Royal Enfield diesel conversion with Yanmar L100

I have been considering building a diesel bike for a long time after reading many articles on the topic. I decided to go for an Enfield frame with a Yanmar L100 or a clone of this.From I bought the donor bike, a Bullet 350 with first EU registration in 1980. The first registration date also need to be before 1987 to get it approved later on due to restrictions on diesel smoke and exhaust noise.

The Yanmar L100 diesel engine has a quite heavy fly wheel on the right side and are wider than the Enfield petrol engine.

A few builds on the internet uses the original gearbox mainshaft but in that case, the diesel engine is placed far to the right side.

I prefer to have the diesel engine in balance ( “engine gravity vertical center line to align the bikes frame” ) and placed the engine center line approx. 12 mm left to the bikes frame. Thus the gearbox mainshaft must be swapped to a longer one. The clutch push rod inside the mainshaft needs an extension according to the longer mainshaft chosen.

The original mainshaft is 11 inch long, and diesel mainshaft are available in 2 lengths, 12 3/8 & 13 1/8 inch.

Original and diesel gearbox mainshafts

I got the 13 1/8 inch version but had to cut down to 12 3/4 inch. An Enfield Taurus inner primary chain case is needed as well, because it includes a bearing to support the longer mainshaft. I bought the mainshaft, primary case and bearing from :

Original and modified inner primary chain case

A spacer between the engine and the Taurus chain case is needed, approx. 8 mm thick with 12 1/2 inch mainshaft and approx. 24 mm with the 13 1/4 inch mainshaft.:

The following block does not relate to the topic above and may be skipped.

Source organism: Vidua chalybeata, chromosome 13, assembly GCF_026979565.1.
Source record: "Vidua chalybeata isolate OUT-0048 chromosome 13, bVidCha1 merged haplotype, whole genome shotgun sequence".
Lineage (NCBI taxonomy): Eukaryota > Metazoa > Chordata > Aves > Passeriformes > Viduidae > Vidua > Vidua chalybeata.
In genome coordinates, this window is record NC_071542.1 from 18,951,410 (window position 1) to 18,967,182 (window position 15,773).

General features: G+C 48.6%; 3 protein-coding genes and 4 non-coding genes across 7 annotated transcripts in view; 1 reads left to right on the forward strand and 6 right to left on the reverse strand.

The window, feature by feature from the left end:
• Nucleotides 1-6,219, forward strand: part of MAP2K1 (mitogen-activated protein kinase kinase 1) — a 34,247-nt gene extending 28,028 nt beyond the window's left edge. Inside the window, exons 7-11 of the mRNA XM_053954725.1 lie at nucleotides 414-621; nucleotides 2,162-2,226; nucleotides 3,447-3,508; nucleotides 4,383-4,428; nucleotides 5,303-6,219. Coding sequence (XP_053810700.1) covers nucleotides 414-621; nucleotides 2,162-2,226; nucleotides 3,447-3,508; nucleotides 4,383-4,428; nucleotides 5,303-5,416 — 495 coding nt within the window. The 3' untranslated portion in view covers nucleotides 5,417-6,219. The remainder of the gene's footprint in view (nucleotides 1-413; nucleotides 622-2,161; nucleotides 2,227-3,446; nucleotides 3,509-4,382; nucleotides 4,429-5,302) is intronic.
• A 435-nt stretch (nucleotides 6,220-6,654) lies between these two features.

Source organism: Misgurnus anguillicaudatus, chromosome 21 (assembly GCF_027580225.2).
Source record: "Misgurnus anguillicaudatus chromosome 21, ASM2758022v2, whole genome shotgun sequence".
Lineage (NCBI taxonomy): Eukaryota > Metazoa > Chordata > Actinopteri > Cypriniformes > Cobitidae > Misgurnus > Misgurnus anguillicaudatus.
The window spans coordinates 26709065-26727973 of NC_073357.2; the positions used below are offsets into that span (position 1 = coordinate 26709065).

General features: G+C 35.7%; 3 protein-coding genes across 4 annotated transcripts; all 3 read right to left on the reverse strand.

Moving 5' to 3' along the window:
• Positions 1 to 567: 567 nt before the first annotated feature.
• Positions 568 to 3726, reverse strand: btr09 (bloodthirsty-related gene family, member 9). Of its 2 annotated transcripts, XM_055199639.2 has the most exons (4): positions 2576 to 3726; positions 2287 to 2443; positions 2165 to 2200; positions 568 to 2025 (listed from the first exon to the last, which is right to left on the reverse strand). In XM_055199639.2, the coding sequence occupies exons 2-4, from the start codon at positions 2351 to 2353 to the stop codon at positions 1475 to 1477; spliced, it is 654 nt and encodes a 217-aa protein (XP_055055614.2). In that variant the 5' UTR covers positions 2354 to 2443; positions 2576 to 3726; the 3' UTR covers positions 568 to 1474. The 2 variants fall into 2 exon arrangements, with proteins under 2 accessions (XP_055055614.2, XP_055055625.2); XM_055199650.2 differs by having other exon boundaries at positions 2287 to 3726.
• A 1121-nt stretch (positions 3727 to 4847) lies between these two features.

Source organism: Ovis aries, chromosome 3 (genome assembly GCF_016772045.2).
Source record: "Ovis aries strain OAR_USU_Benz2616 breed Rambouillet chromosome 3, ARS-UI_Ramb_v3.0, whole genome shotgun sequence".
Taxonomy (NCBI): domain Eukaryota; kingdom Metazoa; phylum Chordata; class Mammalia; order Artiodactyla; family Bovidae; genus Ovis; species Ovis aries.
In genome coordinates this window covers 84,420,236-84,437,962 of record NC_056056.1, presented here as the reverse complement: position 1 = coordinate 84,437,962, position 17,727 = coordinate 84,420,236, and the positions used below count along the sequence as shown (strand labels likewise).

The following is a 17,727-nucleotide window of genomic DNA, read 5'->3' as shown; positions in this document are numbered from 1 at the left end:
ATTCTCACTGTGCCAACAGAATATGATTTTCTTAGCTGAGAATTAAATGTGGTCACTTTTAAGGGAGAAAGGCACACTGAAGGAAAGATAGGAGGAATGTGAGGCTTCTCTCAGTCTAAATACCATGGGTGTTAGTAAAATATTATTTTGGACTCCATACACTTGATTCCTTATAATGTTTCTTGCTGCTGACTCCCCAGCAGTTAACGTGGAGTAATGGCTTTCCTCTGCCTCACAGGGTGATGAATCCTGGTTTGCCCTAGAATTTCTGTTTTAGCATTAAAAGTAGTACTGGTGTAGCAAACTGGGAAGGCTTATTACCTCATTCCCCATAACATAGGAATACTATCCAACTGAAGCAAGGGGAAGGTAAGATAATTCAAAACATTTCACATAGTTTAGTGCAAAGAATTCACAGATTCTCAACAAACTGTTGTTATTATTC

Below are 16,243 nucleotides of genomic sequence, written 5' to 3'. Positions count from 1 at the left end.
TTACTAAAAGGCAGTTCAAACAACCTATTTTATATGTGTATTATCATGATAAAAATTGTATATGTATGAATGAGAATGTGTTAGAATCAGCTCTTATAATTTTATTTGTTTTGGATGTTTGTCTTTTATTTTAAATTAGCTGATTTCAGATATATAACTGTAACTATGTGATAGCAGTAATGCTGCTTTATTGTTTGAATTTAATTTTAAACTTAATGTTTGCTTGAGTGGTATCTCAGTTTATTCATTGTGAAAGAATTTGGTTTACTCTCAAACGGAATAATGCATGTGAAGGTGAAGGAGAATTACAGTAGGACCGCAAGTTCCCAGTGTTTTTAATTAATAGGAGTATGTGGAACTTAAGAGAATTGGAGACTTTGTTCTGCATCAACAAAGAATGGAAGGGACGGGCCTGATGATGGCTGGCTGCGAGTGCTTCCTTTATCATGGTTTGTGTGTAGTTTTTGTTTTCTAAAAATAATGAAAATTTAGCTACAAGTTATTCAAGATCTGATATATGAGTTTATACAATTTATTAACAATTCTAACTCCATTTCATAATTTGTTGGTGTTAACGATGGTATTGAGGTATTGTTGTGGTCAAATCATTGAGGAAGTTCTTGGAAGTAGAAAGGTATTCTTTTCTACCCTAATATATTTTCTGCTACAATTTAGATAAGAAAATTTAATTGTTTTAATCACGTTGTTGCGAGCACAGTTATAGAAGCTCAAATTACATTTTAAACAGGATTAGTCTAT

To have an adequate clearence between the secondary sprocket and the Yanmar throttle cabling, I kept the original 16 teeth 350 Bullet sprocket.

The Yanmar engine tops out at 3600 rpm, and with a primary engine sprocket of 30 teeth the bike should top at 97 kmh. The distance between the engine output shaft and the gearbox mainshaft adds 5 mm, compared to the original distance, in total a 94 pitch primary chain is required.

The process of making the engine support frame is a kind of stepwise designing and welding from the gearplate to the front. The gearplate is made of 6 mm steel plate, the bottom under engine frame are steel tubes of 30×15 mm with 2 mm walls. The gearbox plate includes a fuel stop arm arrangement. The frame front part is made of 30×8 mm steel.

Engine frame and fuel stop parts. The fuel stop lever pulls back the fuel control lever.

The original Yanmar throttle controlplate was changed:

The engine speed ( fuel amount ) is controlled by an internal centrifugal fuel regulator. The centrifugal fuel regulator uses an external counterforce in terms of an applied spring force. The larger, yellow spring sets the applied force on the fuel regulator, more spring force is higher rev. at max. load. From the engine manual, I used the 3-B setting, inner hole on the top lever ( picture shows outer hole setting ) and second hole on the bottom lever.
Yanmar fuel control plate mod.png (216.25 KiB) Viewed 14071 times

And a throttle cable and adjust plate was made:

Throttle cable , max. rev. screw ( at no load ) and idle speed screw
Engine in frame, ready for riding. Kick starting the bike:
The battery was moved to the empty space behind the gearbox, the two side boxes are removed, and the brake light switch is now a Dnepr-Ural type :):
Battery braces to hold the battery behind the gearbox.
Top and bottom view of the battery in its new place
Ural brake light switch using M8x1.0 thread

Finally got rid of the missing battery charging. I found an original NOS 1992 “Dynamo assy” 12V / 15A Yanmar sparepart no. 114351-78290.

With the original Yanmar “Dynamo assy” and the Yamaha XTZ 600, 34L regulator I am using, it starts charging the battery at 1500 rpm with all lights on. :)